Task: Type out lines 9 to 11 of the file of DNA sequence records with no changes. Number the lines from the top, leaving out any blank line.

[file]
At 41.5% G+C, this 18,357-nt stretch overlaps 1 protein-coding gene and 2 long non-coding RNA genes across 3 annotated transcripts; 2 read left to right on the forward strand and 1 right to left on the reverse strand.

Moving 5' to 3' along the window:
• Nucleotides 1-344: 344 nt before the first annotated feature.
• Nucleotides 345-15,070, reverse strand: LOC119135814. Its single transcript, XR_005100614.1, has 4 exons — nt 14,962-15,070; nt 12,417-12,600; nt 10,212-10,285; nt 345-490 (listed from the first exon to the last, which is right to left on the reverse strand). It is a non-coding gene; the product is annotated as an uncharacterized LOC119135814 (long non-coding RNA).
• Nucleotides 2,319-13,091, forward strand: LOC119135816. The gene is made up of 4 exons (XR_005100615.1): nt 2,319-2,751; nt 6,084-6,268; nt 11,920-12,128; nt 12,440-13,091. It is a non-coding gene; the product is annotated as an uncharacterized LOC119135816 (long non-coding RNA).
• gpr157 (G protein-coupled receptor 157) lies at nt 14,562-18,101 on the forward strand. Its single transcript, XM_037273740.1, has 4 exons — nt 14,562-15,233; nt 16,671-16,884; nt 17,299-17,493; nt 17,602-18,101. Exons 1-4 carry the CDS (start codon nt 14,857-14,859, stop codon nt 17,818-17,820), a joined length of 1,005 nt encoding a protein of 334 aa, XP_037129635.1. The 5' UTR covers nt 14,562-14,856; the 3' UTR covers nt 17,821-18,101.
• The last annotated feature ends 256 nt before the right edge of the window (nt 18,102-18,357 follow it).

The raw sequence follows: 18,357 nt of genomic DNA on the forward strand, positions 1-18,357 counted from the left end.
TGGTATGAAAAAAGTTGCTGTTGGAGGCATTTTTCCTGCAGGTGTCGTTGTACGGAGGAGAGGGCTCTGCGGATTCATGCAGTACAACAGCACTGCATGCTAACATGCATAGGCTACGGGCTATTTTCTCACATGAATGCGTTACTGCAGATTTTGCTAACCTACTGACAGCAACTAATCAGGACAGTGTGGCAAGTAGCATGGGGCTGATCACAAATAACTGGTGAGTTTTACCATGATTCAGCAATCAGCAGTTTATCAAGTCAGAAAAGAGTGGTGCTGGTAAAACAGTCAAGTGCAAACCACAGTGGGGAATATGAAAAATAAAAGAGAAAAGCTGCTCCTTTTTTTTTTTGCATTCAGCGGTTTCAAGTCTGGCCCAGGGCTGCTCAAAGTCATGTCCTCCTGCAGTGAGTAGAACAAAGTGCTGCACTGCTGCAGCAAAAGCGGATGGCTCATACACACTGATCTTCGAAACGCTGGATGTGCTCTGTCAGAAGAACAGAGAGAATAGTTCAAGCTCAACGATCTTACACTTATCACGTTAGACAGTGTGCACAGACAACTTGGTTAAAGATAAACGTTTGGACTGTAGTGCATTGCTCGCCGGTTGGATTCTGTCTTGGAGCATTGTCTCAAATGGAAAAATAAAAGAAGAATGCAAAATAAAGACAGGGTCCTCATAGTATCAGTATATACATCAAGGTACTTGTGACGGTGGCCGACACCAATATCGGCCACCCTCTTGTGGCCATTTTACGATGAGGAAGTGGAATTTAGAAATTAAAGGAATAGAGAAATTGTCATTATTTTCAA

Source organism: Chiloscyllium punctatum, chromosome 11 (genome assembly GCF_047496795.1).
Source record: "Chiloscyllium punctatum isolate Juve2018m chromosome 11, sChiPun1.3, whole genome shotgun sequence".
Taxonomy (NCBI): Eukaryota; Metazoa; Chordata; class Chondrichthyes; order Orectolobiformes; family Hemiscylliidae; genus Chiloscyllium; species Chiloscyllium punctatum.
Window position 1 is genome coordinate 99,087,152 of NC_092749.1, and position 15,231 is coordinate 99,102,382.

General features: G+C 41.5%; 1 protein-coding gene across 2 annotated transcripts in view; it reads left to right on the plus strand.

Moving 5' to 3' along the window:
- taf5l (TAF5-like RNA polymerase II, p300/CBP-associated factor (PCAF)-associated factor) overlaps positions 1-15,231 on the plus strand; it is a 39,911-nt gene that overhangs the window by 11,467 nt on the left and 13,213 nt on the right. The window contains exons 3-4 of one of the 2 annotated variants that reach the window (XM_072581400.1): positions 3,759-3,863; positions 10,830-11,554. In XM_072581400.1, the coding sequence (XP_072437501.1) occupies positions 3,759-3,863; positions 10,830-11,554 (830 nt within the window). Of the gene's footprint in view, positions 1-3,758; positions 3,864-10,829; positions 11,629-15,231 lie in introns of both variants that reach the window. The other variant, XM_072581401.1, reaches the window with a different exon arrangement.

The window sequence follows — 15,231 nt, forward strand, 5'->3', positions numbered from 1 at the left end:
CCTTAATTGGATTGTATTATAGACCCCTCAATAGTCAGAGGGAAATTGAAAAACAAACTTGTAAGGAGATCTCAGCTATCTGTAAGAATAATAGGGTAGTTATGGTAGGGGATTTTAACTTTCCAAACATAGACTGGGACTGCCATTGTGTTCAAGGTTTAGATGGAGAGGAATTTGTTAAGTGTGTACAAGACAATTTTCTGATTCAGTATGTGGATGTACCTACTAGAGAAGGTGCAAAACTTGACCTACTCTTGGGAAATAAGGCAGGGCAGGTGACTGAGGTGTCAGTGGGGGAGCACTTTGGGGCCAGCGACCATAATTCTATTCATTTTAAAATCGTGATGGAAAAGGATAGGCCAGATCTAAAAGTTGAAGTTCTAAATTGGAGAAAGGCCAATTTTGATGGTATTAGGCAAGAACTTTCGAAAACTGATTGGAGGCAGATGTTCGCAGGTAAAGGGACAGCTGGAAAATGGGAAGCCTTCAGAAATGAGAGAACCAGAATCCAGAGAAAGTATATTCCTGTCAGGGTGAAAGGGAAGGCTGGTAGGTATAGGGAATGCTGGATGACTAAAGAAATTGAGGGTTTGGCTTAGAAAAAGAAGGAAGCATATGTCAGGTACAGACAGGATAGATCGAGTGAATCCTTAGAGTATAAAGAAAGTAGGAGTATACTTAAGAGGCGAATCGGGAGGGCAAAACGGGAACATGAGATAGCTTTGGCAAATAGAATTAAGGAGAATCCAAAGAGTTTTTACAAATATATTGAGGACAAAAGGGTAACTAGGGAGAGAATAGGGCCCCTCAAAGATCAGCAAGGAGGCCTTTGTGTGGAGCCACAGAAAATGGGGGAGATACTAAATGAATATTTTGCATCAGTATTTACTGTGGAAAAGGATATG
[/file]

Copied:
TGGTATGAAAAAAGTTGCTGTTGGAGGCATTTTTCCTGCAGGTGTCGTTGTACGGAGGAGAGGGCTCTGCGGATTCATGCAGTACAACAGCACTGCATGCTAACATGCATAGGCTACGGGCTATTTTCTCACATGAATGCGTTACTGCAGATTTTGCTAACCTACTGACAGCAACTAATCAGGACAGTGTGGCAAGTAGCATGGGGCTGATCACAAATAACTGGTGAGTTTTACCATGATTCAGCAATCAGCAGTTTATCAAGTCAGAAAAGAGTGGTGCTGGTAAAACAGTCAAGTGCAAACCACAGTGGGGAATATGAAAAATAAAAGAGAAAAGCTGCTCCTTTTTTTTTTTGCATTCAGCGGTTTCAAGTCTGGCCCAGGGCTGCTCAAAGTCATGTCCTCCTGCAGTGAGTAGAACAAAGTGCTGCACTGCTGCAGCAAAAGCGGATGGCTCATACACACTGATCTTCGAAACGCTGGATGTGCTCTGTCAGAAGAACAGAGAGAATAGTTCAAGCTCAACGATCTTACACTTATCACGTTAGACAGTGTGCACAGACAACTTGGTTAAAGATAAACGTTTGGACTGTAGTGCATTGCTCGCCGGTTGGATTCTGTCTTGGAGCATTGTCTCAAATGGAAAAATAAAAGAAGAATGCAAAATAAAGACAGGGTCCTCATAGTATCAGTATATACATCAAGGTACTTGTGACGGTGGCCGACACCAATATCGGCCACCCTCTTGTGGCCATTTTACGATGAGGAAGTGGAATTTAGAAATTAAAGGAATAGAGAAATTGTCATTATTTTCAA

Source organism: Chiloscyllium punctatum, chromosome 11 (genome assembly GCF_047496795.1).
Source record: "Chiloscyllium punctatum isolate Juve2018m chromosome 11, sChiPun1.3, whole genome shotgun sequence".